Feature

E-waste busters!

G Magazine

Is your computer on the way out? You might be surprised at the options for upgrading, refurbishing and recycling.

E-waste

Many computers become obsolete so quickly because they're too slow to run the latest software - but old computers can be given a new lease on life.

Credit: iStockphoto

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There's no denying: we're in the digital age. Technology now changes so much and so rapidly that electronics such as computers are considered past their best after barely a year - long before their hardware has a chance to wear out. Welcome to the world of massive electronic waste.

According to the Australian Bureau of Statistics, Australians buy more than 2.4 million computers per year. But we only recycle around 500,000, with 1.6 million going to landfill and the rest kept in storage.

Aside from the space it takes up, electronic equipment often contains toxins that, if disposed of in landfill, can leach into ground water and contaminate soil. But there should be no need to throw computers away when over 98 per cent of the components can be reused or recycled. So what should you do with an old computer?

Upgrade the software

Before you buy a new computer, consider the reasons you're thinking about the upgrade. Are you running out of storage space? It's possible to free up some space by storing data online at sites like Amazon Web Services. Amazon (yes, the US-based book seller) has web servers available to securely store data for a small monthly fee. But if you've got a lot of data, an external hard drive is the way to go - they're small and they don't use energy unless you need to access the old files.

Alternatively, consider buying more memory for your current machine. Many computers have expansion slots that allow you to upgrade the memory, extending the life of your computer. Check out www.upgradeable.com.au for the appropriate RAM (memory) for your computer.

Refurbish

Many computers become obsolete so quickly that they're too slow to run the latest software - that's the main reason they're discarded. But computers just a few years old can be refurbished for use by people who just need web access and word processing.

Various charitable organisations accept computers as part of the Microsoft Community Authorised Refurbisher program (click here for a list of the organisations involved). After being completely wiped of all information, the computers are sold with the Windows operating system installed for free to a disadvantaged person or a not-for-profit organisation.

Australian businesses turn over their computers, on average, every 18 months, which adds up to a lot of machines that can be given a new lease of life.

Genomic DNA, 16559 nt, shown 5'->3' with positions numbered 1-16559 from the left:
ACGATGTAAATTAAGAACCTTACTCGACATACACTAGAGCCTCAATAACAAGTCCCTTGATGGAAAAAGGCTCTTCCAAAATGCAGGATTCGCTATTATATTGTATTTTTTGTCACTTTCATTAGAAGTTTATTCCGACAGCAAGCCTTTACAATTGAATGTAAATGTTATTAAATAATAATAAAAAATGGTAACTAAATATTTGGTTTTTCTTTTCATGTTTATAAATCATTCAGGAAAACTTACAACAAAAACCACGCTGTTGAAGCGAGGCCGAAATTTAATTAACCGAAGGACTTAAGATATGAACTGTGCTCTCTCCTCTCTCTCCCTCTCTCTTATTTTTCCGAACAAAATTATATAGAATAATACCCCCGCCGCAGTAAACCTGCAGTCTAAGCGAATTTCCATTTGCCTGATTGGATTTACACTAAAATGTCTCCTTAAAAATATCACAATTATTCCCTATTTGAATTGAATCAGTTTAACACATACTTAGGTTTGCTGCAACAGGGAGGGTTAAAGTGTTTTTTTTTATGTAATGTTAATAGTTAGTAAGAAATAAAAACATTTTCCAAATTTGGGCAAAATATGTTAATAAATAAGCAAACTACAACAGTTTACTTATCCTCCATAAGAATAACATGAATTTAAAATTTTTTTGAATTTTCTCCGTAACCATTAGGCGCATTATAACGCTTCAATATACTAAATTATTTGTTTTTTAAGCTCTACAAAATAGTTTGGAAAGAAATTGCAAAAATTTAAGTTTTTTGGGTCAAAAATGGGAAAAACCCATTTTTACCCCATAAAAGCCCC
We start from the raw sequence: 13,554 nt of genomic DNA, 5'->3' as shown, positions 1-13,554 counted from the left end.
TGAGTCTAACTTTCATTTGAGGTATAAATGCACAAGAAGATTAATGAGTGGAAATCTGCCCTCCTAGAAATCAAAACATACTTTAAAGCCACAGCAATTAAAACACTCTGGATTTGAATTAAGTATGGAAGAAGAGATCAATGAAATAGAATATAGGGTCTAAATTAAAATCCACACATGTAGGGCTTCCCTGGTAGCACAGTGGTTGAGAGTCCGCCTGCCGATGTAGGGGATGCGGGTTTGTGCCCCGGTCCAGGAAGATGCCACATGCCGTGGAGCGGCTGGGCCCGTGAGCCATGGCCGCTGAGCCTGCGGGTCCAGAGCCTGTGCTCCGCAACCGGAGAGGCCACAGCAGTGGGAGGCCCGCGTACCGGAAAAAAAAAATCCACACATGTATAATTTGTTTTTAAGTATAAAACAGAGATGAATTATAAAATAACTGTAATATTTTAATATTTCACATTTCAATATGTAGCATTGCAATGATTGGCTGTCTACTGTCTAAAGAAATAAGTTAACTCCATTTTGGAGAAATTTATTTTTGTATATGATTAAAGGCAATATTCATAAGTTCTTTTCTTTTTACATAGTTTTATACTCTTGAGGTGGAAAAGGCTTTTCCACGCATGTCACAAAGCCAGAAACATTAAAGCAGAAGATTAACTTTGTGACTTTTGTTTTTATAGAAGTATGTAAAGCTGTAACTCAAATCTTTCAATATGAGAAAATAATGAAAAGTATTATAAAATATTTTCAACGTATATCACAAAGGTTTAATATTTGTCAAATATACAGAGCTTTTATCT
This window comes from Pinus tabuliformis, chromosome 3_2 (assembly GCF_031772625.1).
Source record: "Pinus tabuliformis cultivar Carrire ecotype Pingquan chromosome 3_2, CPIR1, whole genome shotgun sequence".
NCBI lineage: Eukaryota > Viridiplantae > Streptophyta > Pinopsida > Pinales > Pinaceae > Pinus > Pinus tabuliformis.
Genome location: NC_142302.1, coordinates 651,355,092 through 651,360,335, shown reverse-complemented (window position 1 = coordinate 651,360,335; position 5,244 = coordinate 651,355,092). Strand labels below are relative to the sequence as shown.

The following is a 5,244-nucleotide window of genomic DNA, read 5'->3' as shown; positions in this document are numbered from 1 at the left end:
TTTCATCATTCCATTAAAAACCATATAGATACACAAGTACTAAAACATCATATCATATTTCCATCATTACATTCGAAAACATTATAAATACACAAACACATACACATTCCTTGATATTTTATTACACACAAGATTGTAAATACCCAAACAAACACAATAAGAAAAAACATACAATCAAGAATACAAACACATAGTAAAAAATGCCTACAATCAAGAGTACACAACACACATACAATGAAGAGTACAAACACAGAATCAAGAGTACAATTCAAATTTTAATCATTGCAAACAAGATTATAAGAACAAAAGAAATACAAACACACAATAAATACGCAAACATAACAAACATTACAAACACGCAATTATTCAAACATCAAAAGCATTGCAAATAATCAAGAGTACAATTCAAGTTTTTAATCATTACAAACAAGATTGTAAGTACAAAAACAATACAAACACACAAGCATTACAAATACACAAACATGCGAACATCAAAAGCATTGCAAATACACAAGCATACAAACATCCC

Reuse

Even computers that have given up the ghost for good can still breathe new life into other machines, as they can be used as a source of spare parts for other computers.

Reverse Garbage, for example, is a not-for-profit collective in Sydney that uses old computer parts to repair and refurbish other computers. Unlike many recycling organisations, Reverse Garbage does not charge fees to take old computers off your hands. Machines are dismantled on site, functioning parts are used and the rest are offered to local artists who turn the old parts into everything from lamps to jewellery.

Recycle

The last resort for old computers is recycling whatever can't be refurbished or reused. As recycling is a labour-intensive process, most recyclers will charge a fee to take away your e-waste.

Ask the original manufacturer of the computer if they have a take-back program. Many (such as Dell and Toshiba) do, but some will charge a fee to pick up the equipment while others will pay you small amounts (around $50) for late-model computers.

Those machines are typically recycled by certified companies that dismantle the equipment, then recycle each of the components separately. Plastics are shredded and recycled into fence posts within Australia. Wires are chopped up and the copper extracted for reuse. Most other components, such as motherboards, batteries and lead-laced glass from old CRT monitors, are shipped overseas for recycling.

Buying a new computer?

• If you really need to buy a new computer, opt for a laptop instead of a desktop - they use up to 85 per cent less energy than standard desktop computers.

• Choose computers with bodies made from aluminium and glass, as these materials are easier to recycle and reuse than the typical plastic casing. Also look out for eco-options, like bamboo.

• Consider the environmental credentials of the manufacturers before you make your purchase. Greenpeace conducts an annual survey of computer and electronics manufacturers and gives them an overall score.

Where do I recycle?

Go to www.recyclingnearyou.com.au and search for computer recyclers in your local council area. Victorians can use the free ByteBack program through Sustainability Victoria. Byteback accepts all computers, keyboards, mice, printers, scanners, computer power supplies, printed circuit boards, motherboards, network and memory cards, disk and CD drives, at no charge. However, there is a limit of 10 items per person.